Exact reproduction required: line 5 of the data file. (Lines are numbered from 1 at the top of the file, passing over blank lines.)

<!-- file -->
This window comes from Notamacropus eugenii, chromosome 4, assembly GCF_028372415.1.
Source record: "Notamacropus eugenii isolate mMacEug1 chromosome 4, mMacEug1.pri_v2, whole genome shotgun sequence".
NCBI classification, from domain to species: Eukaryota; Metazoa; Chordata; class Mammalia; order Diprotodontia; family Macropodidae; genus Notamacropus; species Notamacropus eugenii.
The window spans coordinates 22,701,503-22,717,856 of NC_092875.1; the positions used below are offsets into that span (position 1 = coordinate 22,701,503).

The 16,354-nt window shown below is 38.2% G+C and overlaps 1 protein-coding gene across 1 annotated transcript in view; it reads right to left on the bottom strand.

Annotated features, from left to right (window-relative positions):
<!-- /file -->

The 16,354-nt window shown below is 38.2% G+C and overlaps 1 protein-coding gene across 1 annotated transcript in view; it reads right to left on the bottom strand.